Tre Kronor feels like a cozy Swedish inn with its amusing mural of dancing trolls and cheerful blond waitresses. Start the small menu with toast skagen: dill-seasoned arctic shrimp salad on a bread disk garnished with roe ($6), or share the plate of two kinds of house-pickled herring ($6). And what’s a Swedish restaurant without meatballs? Tre Kronor’s are irresistible in lingonberry sauce with mashed potatoes and marinated cucumbers ($10). Finish with eggy burnt custard while you rethink your position on Scandinavian food. BYO.
–D. R. W.

Tufano’s Vernon Park Tap
1073 West Vernon Park Place
A neighborhood destination for cheap, honest Italian for 75 years, and no wonder: just look at the prices on the blackboard menu. Chewy spicy sausages sautéed with green and red peppers is a rib-sticking $9. Half a juicy roast chicken topped with non-greasy fried potatoes is a steal at $7.25, and four mongo shells filled with seasoned ricotta and finished with a simple tomato sauce is a heap of good chow for $9. All that, friendly staff, inexpensive wines, and crisp cannoli ($3.50) to finish. With prices like these, the cash-only policy never causes a problem.
–D. R. W.

Photos: Matthew Gilson

White Palace Grill

White Palace Grill
1159 South Canal Street
The South Loop’s venerable late-night classic (see page 118) has a name that evokes royalty, but the budget-friendly prices at this 24-hour institution would please a pauper. Eggs reign supreme here at any hour of the day, making their way into a variety of dishes from omelets and skillets to steak platters and sandwiches. But other diner favorites-pancakes, burgers, chili fries, milk shakes-share dominion as well. Great views of the city and reliable service add to the experience.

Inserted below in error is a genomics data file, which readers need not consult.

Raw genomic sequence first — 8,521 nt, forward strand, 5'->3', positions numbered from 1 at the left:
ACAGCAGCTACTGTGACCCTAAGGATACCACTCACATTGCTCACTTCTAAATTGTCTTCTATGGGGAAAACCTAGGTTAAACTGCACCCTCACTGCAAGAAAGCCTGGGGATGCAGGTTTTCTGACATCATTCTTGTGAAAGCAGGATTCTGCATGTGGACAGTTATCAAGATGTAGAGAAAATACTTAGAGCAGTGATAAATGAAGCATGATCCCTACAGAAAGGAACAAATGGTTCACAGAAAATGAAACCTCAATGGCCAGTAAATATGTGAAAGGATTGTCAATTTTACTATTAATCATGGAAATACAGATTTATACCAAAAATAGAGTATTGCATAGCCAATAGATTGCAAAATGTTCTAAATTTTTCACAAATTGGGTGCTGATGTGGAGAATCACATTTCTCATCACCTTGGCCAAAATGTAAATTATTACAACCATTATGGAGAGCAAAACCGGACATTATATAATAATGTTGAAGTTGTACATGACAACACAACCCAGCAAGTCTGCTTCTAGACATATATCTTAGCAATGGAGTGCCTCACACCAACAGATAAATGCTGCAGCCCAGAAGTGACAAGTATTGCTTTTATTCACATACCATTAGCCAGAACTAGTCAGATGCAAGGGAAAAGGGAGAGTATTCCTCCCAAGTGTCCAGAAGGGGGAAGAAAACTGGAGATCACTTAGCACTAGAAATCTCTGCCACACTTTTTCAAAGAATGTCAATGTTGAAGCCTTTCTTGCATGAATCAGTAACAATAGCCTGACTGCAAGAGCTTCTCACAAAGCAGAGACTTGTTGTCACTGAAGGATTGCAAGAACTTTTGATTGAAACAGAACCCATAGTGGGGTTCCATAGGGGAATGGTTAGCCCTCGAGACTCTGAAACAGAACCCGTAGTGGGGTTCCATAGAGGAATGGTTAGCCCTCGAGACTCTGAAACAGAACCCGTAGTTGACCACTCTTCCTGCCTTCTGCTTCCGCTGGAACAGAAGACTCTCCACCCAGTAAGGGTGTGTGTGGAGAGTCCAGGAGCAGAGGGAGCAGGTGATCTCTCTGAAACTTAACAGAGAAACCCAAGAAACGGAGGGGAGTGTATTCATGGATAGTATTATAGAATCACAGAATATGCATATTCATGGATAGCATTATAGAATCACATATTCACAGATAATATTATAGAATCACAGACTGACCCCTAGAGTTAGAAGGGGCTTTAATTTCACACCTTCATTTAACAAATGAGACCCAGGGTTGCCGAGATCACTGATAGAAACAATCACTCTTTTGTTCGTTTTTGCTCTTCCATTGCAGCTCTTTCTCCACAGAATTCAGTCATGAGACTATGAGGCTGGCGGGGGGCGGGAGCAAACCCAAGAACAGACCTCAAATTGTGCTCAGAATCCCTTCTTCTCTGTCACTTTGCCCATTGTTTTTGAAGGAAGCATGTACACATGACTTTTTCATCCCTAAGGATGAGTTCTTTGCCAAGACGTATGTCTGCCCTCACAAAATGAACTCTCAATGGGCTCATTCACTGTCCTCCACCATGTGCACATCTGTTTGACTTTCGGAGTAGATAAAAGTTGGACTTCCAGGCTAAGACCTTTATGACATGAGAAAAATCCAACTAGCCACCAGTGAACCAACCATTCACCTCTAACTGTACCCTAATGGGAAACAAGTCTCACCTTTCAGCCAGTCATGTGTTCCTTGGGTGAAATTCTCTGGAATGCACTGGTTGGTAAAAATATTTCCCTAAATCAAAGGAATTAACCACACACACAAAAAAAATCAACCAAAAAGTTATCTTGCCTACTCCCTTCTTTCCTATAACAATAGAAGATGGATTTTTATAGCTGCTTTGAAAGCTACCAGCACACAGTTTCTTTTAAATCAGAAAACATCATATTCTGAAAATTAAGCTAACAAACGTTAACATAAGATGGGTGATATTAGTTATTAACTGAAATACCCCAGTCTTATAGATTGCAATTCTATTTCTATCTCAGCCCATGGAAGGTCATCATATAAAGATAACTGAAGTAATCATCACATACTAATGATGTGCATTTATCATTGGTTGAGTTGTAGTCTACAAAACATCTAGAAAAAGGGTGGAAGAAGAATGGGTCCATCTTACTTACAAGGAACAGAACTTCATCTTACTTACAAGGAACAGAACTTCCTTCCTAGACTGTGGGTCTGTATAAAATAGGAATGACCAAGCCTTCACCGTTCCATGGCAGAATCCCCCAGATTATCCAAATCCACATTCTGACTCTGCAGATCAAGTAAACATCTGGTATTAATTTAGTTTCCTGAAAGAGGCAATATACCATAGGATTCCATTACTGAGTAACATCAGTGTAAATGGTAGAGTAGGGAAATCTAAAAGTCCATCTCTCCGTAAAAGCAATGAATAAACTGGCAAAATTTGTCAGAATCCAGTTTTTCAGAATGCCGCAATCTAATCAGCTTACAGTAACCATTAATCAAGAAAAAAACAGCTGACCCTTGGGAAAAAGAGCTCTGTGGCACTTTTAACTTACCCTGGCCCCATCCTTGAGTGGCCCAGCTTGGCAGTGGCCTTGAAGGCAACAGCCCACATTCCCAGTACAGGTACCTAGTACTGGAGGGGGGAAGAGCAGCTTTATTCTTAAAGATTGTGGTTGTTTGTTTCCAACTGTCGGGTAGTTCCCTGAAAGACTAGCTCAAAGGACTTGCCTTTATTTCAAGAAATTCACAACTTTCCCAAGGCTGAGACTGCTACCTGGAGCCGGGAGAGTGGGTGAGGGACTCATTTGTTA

–K. C.

Yang Chinese Restaurant
28 East Roosevelt Road
Tucked into the ground floor of the South Loop’s historic Roosevelt Hotel, this is a popular place for takeouts before hitting the nearby el stop. It’s also a bright spot for BYO dining ($2 corkage), with its cheery owner, An Chi Yang, making sure patrons are satisfied. I am. It’s not a place for exotica but rather for well-made stalwarts like egg foo young ($3.95 small, $6.25 large) and General Tso’s chicken ($5.50, $8.50). Don’t miss the beef with string beans ($5.25, $7.95) and the shrimp with garlic sauce ($5.75, $8.75).
–D. R. W.

Yum Thai Restaurant
7748 West Madison Street
Forest Park
This comfy BYO strip-mall haven beguiles, and not just with its elaborate embroidered wall hangings. It’s with treats such as hoi tawt ($7.95), a bean sprout salad topped with succulent fried mussels in chili sauce. And with nya yang nam tok ($6.95), which translates as “waterfall beef.” Our waitress couldn’t enlighten us about that mystery, but it’s a fine spicy grilled beef salad. Muu gratiem prik tai ($6.95) delivers tender pork seasoned with black pepper and garlic. Don’t forget the hot banana dumplings with sweet rice and black beans ($2.25).
–D. R. W.

Zab Thai Kitchen
503 Main Street
“Zab” is Thai for “delicious,” which ain’t false advertising. This sharp-looking new spot fashions excellent chicken satay with zippy peanut sauce and spring rolls ($5) of tofu, vegetables, and omelet topped with orange sauce. Red or green curries with chicken, beef, or tofu ($8)-made with green beans, bell pepper, and eggplant-are mandatory. Sizzling boneless roast duck with vegetables is a highlight ($9), and piping hot Thai custard ($3) caps off the enjoyment. BYO for now, so cool out with a Thai iced tea freeze.
–D. R. W.